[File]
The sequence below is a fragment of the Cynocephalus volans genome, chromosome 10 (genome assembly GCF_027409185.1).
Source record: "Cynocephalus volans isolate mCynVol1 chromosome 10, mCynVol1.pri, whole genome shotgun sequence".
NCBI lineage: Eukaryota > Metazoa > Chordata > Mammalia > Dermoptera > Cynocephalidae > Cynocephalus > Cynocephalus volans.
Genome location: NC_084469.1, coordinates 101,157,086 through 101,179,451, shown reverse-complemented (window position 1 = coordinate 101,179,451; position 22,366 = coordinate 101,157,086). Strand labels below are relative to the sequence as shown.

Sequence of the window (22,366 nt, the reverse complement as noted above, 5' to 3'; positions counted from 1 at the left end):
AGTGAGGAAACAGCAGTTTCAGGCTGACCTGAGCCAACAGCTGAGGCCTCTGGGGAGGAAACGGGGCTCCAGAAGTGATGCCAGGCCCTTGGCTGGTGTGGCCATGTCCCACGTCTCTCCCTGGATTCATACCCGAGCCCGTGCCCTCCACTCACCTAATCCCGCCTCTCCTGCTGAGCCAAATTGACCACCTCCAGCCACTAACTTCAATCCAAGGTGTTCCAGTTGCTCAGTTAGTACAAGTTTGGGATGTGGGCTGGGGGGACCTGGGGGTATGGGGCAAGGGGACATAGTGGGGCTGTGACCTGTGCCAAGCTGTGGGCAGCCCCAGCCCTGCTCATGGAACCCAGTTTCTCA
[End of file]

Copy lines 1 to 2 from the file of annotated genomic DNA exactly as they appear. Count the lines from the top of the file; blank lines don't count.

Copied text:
The sequence below is a fragment of the Cynocephalus volans genome, chromosome 10 (genome assembly GCF_027409185.1).
Source record: "Cynocephalus volans isolate mCynVol1 chromosome 10, mCynVol1.pri, whole genome shotgun sequence".